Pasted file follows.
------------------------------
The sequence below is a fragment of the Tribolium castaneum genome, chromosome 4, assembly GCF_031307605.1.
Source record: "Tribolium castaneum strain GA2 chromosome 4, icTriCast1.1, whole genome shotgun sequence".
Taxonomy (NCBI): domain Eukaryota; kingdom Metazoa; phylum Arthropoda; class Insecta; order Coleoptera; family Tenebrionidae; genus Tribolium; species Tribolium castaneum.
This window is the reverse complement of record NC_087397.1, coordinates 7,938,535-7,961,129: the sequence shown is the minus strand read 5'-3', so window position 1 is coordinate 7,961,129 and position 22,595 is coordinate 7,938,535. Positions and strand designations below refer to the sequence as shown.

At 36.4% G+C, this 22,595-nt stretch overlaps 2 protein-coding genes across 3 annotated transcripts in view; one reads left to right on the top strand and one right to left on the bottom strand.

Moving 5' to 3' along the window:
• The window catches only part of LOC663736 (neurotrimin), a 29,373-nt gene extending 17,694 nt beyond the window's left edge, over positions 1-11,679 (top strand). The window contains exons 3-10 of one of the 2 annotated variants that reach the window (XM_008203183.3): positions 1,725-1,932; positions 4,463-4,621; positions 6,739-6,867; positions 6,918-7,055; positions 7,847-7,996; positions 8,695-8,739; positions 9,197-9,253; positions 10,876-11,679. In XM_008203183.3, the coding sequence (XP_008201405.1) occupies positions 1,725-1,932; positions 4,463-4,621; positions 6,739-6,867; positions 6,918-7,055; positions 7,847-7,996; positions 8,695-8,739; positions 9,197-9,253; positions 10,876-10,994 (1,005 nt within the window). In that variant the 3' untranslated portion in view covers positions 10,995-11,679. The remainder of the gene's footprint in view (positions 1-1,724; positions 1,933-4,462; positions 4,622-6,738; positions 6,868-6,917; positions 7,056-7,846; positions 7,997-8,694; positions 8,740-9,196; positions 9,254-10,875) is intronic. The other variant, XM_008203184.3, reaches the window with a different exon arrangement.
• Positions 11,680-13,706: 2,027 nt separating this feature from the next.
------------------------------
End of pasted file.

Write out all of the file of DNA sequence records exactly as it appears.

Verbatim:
The sequence below is a fragment of the Tribolium castaneum genome, chromosome 4, assembly GCF_031307605.1.
Source record: "Tribolium castaneum strain GA2 chromosome 4, icTriCast1.1, whole genome shotgun sequence".
Taxonomy (NCBI): domain Eukaryota; kingdom Metazoa; phylum Arthropoda; class Insecta; order Coleoptera; family Tenebrionidae; genus Tribolium; species Tribolium castaneum.
This window is the reverse complement of record NC_087397.1, coordinates 7,938,535-7,961,129: the sequence shown is the minus strand read 5'-3', so window position 1 is coordinate 7,961,129 and position 22,595 is coordinate 7,938,535. Positions and strand designations below refer to the sequence as shown.

At 36.4% G+C, this 22,595-nt stretch overlaps 2 protein-coding genes across 3 annotated transcripts in view; one reads left to right on the top strand and one right to left on the bottom strand.

Moving 5' to 3' along the window:
• The window catches only part of LOC663736 (neurotrimin), a 29,373-nt gene extending 17,694 nt beyond the window's left edge, over positions 1-11,679 (top strand). The window contains exons 3-10 of one of the 2 annotated variants that reach the window (XM_008203183.3): positions 1,725-1,932; positions 4,463-4,621; positions 6,739-6,867; positions 6,918-7,055; positions 7,847-7,996; positions 8,695-8,739; positions 9,197-9,253; positions 10,876-11,679. In XM_008203183.3, the coding sequence (XP_008201405.1) occupies positions 1,725-1,932; positions 4,463-4,621; positions 6,739-6,867; positions 6,918-7,055; positions 7,847-7,996; positions 8,695-8,739; positions 9,197-9,253; positions 10,876-10,994 (1,005 nt within the window). In that variant the 3' untranslated portion in view covers positions 10,995-11,679. The remainder of the gene's footprint in view (positions 1-1,724; positions 1,933-4,462; positions 4,622-6,738; positions 6,868-6,917; positions 7,056-7,846; positions 7,997-8,694; positions 8,740-9,196; positions 9,254-10,875) is intronic. The other variant, XM_008203184.3, reaches the window with a different exon arrangement.
• Positions 11,680-13,706: 2,027 nt separating this feature from the next.